Figure 3: Slice #1 of the SE 500/20 transaxial scan
Figure 4: The sagittal localizer and all 11 slices of the SE 500/20 transaxial scan filmed in 12 on 1 format
If your scanner is not capable of obtaining 5 mm slices with 5 mm gaps, then use the closest slice thickness to 5 mm for the specified TR and TE. Set the slice gap so that slice thickness plus slice gap equals 10 mm and be careful that the images are positioned as specified in Figure 2. If necessary, perform multiple scans, each with the specified scan parameters, to get these 11 images in as close to the proper locations as possible. Record each of these 11 transaxial images on the same sheet of film as the sagittal localizer image. The full sheet should look like the 11 images in Figure 4 in terms of window settings and image positions on the film. Please note: Your axial slices must be positioned as shown in Figure 2 in order for your images to be acceptable for evaluation. If your MRI system is unable to prescribe a 5-mm slice gap then you should either perform an interleaved multislice acquisition or perform 11 single slice acquisitions. Please make sure that each slice is positioned as shown in Figure 4.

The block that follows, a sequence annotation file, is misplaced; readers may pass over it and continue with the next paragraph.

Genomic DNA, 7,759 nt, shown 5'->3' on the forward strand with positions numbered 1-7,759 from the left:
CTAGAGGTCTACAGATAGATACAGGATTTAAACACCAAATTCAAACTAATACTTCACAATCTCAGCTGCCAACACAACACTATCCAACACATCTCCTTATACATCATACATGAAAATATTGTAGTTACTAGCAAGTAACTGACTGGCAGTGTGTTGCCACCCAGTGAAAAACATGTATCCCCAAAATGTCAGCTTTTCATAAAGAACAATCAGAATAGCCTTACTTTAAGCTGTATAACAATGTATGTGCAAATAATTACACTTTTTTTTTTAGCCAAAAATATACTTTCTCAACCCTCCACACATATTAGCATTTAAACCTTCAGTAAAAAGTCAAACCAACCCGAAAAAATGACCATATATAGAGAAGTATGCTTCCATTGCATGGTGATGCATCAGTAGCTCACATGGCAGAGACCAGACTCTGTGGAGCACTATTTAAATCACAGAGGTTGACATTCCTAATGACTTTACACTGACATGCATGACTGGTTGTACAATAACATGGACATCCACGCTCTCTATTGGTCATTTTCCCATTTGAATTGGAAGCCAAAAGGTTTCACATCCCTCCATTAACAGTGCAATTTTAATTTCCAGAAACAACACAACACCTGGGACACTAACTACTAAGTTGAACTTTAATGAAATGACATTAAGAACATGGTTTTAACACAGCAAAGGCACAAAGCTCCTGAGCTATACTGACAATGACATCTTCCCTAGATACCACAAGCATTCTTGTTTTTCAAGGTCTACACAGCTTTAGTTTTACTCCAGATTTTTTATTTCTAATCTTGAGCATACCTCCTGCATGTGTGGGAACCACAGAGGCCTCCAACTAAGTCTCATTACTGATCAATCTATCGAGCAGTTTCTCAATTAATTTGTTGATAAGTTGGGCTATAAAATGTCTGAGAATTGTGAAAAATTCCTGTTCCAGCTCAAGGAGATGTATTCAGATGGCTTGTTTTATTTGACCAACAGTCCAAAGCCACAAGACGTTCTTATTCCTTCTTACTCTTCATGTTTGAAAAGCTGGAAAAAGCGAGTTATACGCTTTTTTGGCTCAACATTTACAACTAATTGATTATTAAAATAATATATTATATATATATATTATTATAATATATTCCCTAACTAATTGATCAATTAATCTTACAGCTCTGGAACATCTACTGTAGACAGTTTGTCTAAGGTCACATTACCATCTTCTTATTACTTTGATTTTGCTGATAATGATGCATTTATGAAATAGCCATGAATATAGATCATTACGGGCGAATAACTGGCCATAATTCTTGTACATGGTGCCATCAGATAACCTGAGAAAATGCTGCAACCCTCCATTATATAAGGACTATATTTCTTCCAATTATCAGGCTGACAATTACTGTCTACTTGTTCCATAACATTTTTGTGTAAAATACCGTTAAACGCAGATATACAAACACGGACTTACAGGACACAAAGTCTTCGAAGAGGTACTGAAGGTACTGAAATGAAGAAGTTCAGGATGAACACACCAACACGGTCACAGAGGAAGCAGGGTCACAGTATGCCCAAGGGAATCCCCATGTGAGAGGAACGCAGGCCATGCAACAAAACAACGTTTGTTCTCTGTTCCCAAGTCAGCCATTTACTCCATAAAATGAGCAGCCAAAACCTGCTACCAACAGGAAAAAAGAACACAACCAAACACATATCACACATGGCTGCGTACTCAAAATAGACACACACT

If you are unable to perform the axial slice positioning as indicated, then stop and contact the ACR before proceeding any further.
The conventional spin-echo (SE) 500/20 scan should be acquired with one acquisition per phase encoding step (one signal average acquisition or NEX) and the bandwidth used routinely for brain studies. This should take a total scan time of approximately two minutes. Enter the exact scan time required, along with the bandwidth (in kHz) on the Site Scanning Data Form. Remember to place check marks below the scan parameters that are used exactly as they appear on the table of Pulse Sequence Acquisition Parameters or enter the alternative parameters in each blank.
Acquire the SE 2000/20, 80 double-echo scan with one acquisition per phase encoding step at the same 11 slice locations as used for the previous scan. If a double echo at TEs of 20 and 80 ms cannot be obtained, then use the closest multiecho TEs to 20 and 80 ms (e.g., 40 and 80 ms). This scan should take approximately 8.5 minutes. Record the sagittal localizer and each of the 11 SE 2000/80 images only on one sheet of film. The PD weighted images do not need to be filmed. Enter the bandwidth for the scan in the space provided on the Site Scanning Data Form; enter the exact scan time required in the blank below scan time on the Data Form if it differs from the scan time specified on the form. Place check marks or enter the revised scan parameter in each block of the Data Form.